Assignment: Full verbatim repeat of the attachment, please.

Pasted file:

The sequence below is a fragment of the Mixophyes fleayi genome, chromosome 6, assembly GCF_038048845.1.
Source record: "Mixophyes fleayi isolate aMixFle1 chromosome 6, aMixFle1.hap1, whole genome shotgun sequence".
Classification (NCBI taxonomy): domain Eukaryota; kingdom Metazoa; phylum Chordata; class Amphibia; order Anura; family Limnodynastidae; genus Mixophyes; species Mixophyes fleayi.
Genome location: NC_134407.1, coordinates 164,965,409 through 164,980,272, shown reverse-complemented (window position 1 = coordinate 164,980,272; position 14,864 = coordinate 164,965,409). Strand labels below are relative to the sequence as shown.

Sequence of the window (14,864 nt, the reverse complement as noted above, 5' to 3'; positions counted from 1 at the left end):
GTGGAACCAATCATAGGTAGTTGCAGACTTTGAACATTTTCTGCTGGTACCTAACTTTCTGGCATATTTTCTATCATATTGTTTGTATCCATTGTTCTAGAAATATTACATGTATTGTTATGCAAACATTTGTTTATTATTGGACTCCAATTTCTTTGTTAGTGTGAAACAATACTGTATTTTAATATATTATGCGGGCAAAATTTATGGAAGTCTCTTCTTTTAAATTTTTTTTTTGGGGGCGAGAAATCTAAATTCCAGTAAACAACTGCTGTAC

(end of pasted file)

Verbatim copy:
The sequence below is a fragment of the Mixophyes fleayi genome, chromosome 6, assembly GCF_038048845.1.
Source record: "Mixophyes fleayi isolate aMixFle1 chromosome 6, aMixFle1.hap1, whole genome shotgun sequence".
Classification (NCBI taxonomy): domain Eukaryota; kingdom Metazoa; phylum Chordata; class Amphibia; order Anura; family Limnodynastidae; genus Mixophyes; species Mixophyes fleayi.
Genome location: NC_134407.1, coordinates 164,965,409 through 164,980,272, shown reverse-complemented (window position 1 = coordinate 164,980,272; position 14,864 = coordinate 164,965,409). Strand labels below are relative to the sequence as shown.

Sequence of the window (14,864 nt, the reverse complement as noted above, 5' to 3'; positions counted from 1 at the left end):
GTGGAACCAATCATAGGTAGTTGCAGACTTTGAACATTTTCTGCTGGTACCTAACTTTCTGGCATATTTTCTATCATATTGTTTGTATCCATTGTTCTAGAAATATTACATGTATTGTTATGCAAACATTTGTTTATTATTGGACTCCAATTTCTTTGTTAGTGTGAAACAATACTGTATTTTAATATATTATGCGGGCAAAATTTATGGAAGTCTCTTCTTTTAAATTTTTTTTTTGGGGGCGAGAAATCTAAATTCCAGTAAACAACTGCTGTAC